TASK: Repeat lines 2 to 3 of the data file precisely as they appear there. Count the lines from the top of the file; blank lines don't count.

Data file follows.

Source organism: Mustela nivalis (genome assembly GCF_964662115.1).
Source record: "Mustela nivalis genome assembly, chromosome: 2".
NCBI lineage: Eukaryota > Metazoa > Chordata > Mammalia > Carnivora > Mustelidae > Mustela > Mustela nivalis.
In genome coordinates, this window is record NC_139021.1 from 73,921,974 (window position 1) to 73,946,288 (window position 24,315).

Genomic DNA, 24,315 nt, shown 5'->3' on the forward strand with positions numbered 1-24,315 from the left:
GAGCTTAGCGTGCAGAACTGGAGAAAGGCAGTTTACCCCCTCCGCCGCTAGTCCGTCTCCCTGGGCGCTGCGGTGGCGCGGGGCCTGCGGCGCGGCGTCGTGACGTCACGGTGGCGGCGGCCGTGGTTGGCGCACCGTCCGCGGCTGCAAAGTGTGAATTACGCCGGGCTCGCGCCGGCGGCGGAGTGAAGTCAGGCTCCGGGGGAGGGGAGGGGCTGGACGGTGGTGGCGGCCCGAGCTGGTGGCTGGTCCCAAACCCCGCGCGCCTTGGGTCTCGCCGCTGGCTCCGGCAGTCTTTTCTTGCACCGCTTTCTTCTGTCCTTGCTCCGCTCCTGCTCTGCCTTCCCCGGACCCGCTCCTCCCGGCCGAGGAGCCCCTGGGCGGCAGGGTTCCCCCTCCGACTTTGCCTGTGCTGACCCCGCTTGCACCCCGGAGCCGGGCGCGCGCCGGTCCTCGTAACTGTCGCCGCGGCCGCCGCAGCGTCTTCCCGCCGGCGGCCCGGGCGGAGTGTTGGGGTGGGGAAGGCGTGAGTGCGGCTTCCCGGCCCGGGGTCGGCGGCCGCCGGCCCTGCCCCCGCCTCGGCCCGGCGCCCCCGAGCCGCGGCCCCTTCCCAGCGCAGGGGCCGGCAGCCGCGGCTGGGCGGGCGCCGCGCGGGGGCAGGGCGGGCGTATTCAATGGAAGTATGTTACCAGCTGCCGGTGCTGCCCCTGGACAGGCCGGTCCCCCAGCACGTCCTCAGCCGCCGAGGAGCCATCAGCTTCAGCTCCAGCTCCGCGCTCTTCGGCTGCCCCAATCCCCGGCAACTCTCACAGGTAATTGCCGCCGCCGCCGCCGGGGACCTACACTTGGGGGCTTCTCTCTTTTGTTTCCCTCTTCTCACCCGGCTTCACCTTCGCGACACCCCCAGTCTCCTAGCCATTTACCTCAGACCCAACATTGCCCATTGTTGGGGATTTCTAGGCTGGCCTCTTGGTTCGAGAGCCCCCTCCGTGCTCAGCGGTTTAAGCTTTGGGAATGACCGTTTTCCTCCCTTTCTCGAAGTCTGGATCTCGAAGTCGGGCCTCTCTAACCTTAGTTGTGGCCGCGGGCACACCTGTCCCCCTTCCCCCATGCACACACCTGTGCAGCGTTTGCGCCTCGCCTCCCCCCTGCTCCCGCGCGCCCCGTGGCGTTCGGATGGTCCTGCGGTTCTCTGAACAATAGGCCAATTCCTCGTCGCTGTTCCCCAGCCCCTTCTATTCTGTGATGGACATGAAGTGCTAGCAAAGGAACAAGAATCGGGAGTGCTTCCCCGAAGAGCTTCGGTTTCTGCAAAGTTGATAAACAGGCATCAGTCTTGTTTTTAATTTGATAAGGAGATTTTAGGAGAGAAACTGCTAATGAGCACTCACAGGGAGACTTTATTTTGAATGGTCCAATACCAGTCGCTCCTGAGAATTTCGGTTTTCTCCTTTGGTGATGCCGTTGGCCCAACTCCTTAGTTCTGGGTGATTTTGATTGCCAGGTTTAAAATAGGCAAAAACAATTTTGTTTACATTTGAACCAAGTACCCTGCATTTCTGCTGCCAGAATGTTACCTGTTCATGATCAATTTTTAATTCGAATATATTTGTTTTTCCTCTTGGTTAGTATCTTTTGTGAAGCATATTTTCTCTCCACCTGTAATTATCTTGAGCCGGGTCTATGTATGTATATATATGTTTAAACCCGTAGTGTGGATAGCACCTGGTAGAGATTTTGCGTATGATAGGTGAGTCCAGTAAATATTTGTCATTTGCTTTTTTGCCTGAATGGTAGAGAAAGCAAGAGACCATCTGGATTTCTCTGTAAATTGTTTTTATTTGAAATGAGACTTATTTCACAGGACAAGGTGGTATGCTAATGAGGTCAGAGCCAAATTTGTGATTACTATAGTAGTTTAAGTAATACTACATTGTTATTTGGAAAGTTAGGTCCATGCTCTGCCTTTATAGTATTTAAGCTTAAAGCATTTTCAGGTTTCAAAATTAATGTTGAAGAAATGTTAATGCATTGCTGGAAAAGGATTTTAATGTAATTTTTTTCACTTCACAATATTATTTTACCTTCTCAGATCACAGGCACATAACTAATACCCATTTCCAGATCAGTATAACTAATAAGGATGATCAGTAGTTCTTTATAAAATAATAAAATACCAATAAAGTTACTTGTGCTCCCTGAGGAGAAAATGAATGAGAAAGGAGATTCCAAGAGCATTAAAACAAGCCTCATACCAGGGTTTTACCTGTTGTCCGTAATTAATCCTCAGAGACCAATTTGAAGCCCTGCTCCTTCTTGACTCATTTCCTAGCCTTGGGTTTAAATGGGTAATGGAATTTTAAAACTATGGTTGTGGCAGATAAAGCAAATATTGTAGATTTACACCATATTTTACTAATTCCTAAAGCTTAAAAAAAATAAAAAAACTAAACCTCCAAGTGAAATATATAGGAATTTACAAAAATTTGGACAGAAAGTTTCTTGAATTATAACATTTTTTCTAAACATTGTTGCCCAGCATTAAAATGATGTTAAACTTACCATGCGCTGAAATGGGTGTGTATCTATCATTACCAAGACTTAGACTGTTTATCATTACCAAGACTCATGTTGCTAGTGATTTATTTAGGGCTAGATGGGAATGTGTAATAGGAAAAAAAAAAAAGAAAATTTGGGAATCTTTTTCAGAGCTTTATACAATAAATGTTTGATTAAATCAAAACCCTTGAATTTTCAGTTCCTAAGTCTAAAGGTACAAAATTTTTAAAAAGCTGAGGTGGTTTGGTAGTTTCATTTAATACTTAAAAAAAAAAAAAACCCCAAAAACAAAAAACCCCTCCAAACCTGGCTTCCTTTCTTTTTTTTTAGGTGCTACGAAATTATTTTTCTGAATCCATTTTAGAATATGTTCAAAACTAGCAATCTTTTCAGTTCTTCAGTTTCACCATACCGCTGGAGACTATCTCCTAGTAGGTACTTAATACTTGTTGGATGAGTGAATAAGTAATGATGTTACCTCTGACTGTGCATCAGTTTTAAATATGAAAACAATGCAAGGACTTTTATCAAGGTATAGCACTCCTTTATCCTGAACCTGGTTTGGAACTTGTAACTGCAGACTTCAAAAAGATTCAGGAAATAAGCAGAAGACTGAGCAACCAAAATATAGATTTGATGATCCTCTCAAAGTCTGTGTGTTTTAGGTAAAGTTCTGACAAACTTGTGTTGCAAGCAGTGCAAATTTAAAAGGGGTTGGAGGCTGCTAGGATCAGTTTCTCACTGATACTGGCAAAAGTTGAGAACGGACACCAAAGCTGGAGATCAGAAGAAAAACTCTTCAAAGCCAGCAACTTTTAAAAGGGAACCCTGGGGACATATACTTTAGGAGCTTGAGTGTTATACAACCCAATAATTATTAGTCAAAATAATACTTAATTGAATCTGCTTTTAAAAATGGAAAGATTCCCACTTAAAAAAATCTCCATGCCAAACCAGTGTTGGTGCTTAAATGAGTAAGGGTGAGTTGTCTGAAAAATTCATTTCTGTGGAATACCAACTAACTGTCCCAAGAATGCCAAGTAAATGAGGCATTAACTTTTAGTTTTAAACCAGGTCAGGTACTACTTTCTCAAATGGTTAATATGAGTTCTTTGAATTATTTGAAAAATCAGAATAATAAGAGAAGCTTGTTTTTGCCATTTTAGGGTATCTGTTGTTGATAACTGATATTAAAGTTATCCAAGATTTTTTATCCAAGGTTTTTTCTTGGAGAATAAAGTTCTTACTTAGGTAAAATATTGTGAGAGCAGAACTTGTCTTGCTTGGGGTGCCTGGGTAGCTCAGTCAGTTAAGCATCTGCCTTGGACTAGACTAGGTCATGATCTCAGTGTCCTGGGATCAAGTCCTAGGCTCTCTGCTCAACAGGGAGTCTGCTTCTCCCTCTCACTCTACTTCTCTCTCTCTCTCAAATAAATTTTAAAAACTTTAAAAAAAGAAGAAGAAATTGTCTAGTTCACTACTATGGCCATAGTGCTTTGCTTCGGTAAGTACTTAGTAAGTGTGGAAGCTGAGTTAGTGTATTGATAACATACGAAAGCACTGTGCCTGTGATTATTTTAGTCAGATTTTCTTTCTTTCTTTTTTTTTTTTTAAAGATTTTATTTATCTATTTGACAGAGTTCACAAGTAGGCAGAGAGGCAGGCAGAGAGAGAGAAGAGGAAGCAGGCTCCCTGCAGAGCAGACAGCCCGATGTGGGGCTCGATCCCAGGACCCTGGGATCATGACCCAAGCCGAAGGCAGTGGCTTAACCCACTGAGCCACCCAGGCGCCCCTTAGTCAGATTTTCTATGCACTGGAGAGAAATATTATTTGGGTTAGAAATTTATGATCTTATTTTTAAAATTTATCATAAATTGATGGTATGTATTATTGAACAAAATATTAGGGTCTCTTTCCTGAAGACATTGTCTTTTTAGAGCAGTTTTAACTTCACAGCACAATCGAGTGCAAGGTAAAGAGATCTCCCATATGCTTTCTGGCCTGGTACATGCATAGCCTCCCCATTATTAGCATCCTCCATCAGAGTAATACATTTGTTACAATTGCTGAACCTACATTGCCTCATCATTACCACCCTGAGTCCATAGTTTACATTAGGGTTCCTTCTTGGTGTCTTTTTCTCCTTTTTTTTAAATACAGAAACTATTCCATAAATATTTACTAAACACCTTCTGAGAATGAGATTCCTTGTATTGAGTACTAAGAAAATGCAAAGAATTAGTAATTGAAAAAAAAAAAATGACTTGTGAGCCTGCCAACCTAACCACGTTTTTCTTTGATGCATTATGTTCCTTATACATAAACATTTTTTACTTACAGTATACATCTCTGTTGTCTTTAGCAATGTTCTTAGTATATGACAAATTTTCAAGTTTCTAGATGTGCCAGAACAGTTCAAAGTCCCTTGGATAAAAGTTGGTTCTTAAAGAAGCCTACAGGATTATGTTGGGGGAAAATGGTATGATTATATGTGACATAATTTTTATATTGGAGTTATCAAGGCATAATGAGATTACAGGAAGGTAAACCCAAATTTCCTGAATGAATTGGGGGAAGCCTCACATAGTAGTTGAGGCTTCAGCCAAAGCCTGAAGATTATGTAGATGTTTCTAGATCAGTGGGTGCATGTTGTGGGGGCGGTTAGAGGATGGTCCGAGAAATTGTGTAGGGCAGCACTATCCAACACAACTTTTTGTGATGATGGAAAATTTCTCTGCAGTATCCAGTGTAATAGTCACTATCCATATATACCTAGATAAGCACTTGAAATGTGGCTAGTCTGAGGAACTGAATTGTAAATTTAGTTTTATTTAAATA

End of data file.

Source record: "Mustela nivalis genome assembly, chromosome: 2".
NCBI lineage: Eukaryota > Metazoa > Chordata > Mammalia > Carnivora > Mustelidae > Mustela > Mustela nivalis.